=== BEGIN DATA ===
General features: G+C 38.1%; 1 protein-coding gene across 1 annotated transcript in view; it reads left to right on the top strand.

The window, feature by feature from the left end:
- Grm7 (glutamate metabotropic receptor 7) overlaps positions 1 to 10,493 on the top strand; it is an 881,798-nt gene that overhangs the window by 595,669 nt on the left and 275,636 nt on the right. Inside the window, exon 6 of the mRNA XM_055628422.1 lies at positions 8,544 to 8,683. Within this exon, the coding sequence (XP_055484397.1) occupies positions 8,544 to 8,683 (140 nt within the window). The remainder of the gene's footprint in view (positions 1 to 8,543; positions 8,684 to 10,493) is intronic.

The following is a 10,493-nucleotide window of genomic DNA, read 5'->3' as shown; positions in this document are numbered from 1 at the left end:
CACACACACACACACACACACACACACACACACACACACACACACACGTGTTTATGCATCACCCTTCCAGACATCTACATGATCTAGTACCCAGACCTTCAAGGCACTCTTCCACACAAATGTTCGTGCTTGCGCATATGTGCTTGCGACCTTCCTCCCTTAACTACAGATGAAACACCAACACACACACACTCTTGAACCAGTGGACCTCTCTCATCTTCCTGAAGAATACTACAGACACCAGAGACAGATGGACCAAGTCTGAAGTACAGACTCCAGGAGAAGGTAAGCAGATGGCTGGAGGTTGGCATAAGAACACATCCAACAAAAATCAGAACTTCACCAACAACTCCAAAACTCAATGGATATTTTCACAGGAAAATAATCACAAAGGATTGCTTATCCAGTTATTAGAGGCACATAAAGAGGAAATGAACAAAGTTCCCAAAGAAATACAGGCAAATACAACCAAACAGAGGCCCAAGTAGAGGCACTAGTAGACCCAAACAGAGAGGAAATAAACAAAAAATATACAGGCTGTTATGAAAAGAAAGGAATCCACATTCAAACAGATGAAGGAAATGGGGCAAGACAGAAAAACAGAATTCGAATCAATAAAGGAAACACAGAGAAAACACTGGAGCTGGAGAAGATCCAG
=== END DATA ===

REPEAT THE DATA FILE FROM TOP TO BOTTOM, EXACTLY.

General features: G+C 38.1%; 1 protein-coding gene across 1 annotated transcript in view; it reads left to right on the top strand.

The window, feature by feature from the left end:
- Grm7 (glutamate metabotropic receptor 7) overlaps positions 1 to 10,493 on the top strand; it is an 881,798-nt gene that overhangs the window by 595,669 nt on the left and 275,636 nt on the right. Inside the window, exon 6 of the mRNA XM_055628422.1 lies at positions 8,544 to 8,683. Within this exon, the coding sequence (XP_055484397.1) occupies positions 8,544 to 8,683 (140 nt within the window). The remainder of the gene's footprint in view (positions 1 to 8,543; positions 8,684 to 10,493) is intronic.

The following is a 10,493-nucleotide window of genomic DNA, read 5'->3' as shown; positions in this document are numbered from 1 at the left end:
CACACACACACACACACACACACACACACACACACACACACACACACGTGTTTATGCATCACCCTTCCAGACATCTACATGATCTAGTACCCAGACCTTCAAGGCACTCTTCCACACAAATGTTCGTGCTTGCGCATATGTGCTTGCGACCTTCCTCCCTTAACTACAGATGAAACACCAACACACACACACTCTTGAACCAGTGGACCTCTCTCATCTTCCTGAAGAATACTACAGACACCAGAGACAGATGGACCAAGTCTGAAGTACAGACTCCAGGAGAAGGTAAGCAGATGGCTGGAGGTTGGCATAAGAACACATCCAACAAAAATCAGAACTTCACCAACAACTCCAAAACTCAATGGATATTTTCACAGGAAAATAATCACAAAGGATTGCTTATCCAGTTATTAGAGGCACATAAAGAGGAAATGAACAAAGTTCCCAAAGAAATACAGGCAAATACAACCAAACAGAGGCCCAAGTAGAGGCACTAGTAGACCCAAACAGAGAGGAAATAAACAAAAAATATACAGGCTGTTATGAAAAGAAAGGAATCCACATTCAAACAGATGAAGGAAATGGGGCAAGACAGAAAAACAGAATTCGAATCAATAAAGGAAACACAGAGAAAACACTGGAGCTGGAGAAGATCCAG